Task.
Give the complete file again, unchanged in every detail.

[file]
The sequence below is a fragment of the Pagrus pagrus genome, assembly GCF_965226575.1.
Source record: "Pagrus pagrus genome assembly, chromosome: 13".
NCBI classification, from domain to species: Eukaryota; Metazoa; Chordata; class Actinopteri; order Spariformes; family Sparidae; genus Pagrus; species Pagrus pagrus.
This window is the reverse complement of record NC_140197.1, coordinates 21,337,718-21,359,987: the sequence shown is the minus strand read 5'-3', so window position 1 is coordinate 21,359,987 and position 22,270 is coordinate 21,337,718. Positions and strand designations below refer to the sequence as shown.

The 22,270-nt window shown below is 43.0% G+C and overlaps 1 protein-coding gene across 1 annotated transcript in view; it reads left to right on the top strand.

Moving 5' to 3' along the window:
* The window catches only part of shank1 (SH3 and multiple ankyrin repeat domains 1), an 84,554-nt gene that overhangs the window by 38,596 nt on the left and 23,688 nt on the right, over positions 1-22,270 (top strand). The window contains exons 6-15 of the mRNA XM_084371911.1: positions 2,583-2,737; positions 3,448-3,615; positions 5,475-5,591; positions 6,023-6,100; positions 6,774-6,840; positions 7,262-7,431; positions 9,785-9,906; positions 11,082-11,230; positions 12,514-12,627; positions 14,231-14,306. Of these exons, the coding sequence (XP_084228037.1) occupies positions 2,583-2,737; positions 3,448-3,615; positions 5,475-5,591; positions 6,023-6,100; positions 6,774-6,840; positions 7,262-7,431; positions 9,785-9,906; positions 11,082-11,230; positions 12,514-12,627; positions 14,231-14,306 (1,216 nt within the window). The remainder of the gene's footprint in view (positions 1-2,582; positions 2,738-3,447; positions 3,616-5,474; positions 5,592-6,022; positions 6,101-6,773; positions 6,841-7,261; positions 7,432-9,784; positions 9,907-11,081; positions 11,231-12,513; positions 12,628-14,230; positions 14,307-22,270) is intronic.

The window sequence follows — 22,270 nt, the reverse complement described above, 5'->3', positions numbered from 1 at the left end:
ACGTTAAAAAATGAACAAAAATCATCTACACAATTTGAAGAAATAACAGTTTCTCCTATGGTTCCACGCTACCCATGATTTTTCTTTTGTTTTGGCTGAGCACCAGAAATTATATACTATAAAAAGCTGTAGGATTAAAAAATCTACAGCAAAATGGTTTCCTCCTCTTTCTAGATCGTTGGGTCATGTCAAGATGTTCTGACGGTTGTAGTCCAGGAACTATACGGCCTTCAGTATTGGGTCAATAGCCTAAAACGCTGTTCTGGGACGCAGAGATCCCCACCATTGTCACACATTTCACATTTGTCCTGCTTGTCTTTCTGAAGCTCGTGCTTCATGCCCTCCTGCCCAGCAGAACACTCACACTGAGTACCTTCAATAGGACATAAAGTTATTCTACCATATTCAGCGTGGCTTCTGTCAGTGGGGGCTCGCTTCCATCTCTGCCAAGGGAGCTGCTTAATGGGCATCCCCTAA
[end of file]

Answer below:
The sequence below is a fragment of the Pagrus pagrus genome, assembly GCF_965226575.1.
Source record: "Pagrus pagrus genome assembly, chromosome: 13".
NCBI classification, from domain to species: Eukaryota; Metazoa; Chordata; class Actinopteri; order Spariformes; family Sparidae; genus Pagrus; species Pagrus pagrus.
This window is the reverse complement of record NC_140197.1, coordinates 21,337,718-21,359,987: the sequence shown is the minus strand read 5'-3', so window position 1 is coordinate 21,359,987 and position 22,270 is coordinate 21,337,718. Positions and strand designations below refer to the sequence as shown.

The 22,270-nt window shown below is 43.0% G+C and overlaps 1 protein-coding gene across 1 annotated transcript in view; it reads left to right on the top strand.

Moving 5' to 3' along the window:
* The window catches only part of shank1 (SH3 and multiple ankyrin repeat domains 1), an 84,554-nt gene that overhangs the window by 38,596 nt on the left and 23,688 nt on the right, over positions 1-22,270 (top strand). The window contains exons 6-15 of the mRNA XM_084371911.1: positions 2,583-2,737; positions 3,448-3,615; positions 5,475-5,591; positions 6,023-6,100; positions 6,774-6,840; positions 7,262-7,431; positions 9,785-9,906; positions 11,082-11,230; positions 12,514-12,627; positions 14,231-14,306. Of these exons, the coding sequence (XP_084228037.1) occupies positions 2,583-2,737; positions 3,448-3,615; positions 5,475-5,591; positions 6,023-6,100; positions 6,774-6,840; positions 7,262-7,431; positions 9,785-9,906; positions 11,082-11,230; positions 12,514-12,627; positions 14,231-14,306 (1,216 nt within the window). The remainder of the gene's footprint in view (positions 1-2,582; positions 2,738-3,447; positions 3,616-5,474; positions 5,592-6,022; positions 6,101-6,773; positions 6,841-7,261; positions 7,432-9,784; positions 9,907-11,081; positions 11,231-12,513; positions 12,628-14,230; positions 14,307-22,270) is intronic.

The window sequence follows — 22,270 nt, the reverse complement described above, 5'->3', positions numbered from 1 at the left end:
ACGTTAAAAAATGAACAAAAATCATCTACACAATTTGAAGAAATAACAGTTTCTCCTATGGTTCCACGCTACCCATGATTTTTCTTTTGTTTTGGCTGAGCACCAGAAATTATATACTATAAAAAGCTGTAGGATTAAAAAATCTACAGCAAAATGGTTTCCTCCTCTTTCTAGATCGTTGGGTCATGTCAAGATGTTCTGACGGTTGTAGTCCAGGAACTATACGGCCTTCAGTATTGGGTCAATAGCCTAAAACGCTGTTCTGGGACGCAGAGATCCCCACCATTGTCACACATTTCACATTTGTCCTGCTTGTCTTTCTGAAGCTCGTGCTTCATGCCCTCCTGCCCAGCAGAACACTCACACTGAGTACCTTCAATAGGACATAAAGTTATTCTACCATATTCAGCGTGGCTTCTGTCAGTGGGGGCTCGCTTCCATCTCTGCCAAGGGAGCTGCTTAATGGGCATCCCCTAA